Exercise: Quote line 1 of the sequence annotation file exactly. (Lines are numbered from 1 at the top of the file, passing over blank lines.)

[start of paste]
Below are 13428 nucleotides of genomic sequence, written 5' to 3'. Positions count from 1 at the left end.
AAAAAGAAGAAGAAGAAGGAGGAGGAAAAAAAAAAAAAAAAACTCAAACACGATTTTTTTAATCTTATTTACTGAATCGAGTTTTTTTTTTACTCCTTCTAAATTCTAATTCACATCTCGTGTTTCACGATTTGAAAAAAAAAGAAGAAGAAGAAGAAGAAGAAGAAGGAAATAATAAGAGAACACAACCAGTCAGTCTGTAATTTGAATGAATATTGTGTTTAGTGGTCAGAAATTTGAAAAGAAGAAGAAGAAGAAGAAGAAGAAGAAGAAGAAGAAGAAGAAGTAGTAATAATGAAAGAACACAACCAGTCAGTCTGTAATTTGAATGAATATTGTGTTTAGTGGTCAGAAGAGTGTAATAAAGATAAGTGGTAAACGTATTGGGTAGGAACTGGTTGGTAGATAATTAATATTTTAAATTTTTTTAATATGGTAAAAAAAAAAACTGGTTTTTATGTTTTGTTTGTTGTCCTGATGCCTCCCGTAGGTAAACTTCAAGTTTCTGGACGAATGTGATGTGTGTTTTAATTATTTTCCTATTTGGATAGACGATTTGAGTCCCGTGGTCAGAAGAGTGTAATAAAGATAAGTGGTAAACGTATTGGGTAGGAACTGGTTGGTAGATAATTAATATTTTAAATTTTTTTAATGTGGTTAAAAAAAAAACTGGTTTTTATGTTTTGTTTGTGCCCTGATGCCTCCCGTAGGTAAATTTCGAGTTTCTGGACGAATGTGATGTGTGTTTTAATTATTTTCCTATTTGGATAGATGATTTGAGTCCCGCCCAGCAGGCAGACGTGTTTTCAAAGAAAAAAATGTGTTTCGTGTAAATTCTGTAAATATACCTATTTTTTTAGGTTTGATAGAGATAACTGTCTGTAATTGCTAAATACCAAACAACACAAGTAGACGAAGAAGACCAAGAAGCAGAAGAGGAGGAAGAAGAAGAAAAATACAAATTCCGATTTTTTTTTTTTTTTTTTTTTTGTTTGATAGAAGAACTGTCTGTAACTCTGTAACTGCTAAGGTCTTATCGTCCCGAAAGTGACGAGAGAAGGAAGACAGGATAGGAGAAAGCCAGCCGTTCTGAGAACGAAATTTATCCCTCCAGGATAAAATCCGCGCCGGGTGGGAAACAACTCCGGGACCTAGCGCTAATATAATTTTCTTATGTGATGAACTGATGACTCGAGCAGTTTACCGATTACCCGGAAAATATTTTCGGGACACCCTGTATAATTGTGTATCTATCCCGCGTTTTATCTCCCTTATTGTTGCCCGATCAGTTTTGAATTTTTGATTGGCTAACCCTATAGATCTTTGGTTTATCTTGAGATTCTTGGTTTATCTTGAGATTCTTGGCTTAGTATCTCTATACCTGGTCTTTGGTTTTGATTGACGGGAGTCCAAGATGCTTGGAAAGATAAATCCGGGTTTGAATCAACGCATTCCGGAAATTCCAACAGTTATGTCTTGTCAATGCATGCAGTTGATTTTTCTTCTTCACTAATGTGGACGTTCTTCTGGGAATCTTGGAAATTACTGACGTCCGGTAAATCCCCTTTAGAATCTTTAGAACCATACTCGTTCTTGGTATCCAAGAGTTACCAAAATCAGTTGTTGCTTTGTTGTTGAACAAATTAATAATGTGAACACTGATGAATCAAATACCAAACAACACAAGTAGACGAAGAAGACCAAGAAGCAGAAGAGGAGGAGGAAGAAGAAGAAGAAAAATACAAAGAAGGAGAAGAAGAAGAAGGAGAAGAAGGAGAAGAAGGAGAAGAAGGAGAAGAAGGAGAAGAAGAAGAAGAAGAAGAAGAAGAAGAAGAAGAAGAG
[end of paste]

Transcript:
Below are 13428 nucleotides of genomic sequence, written 5' to 3'. Positions count from 1 at the left end.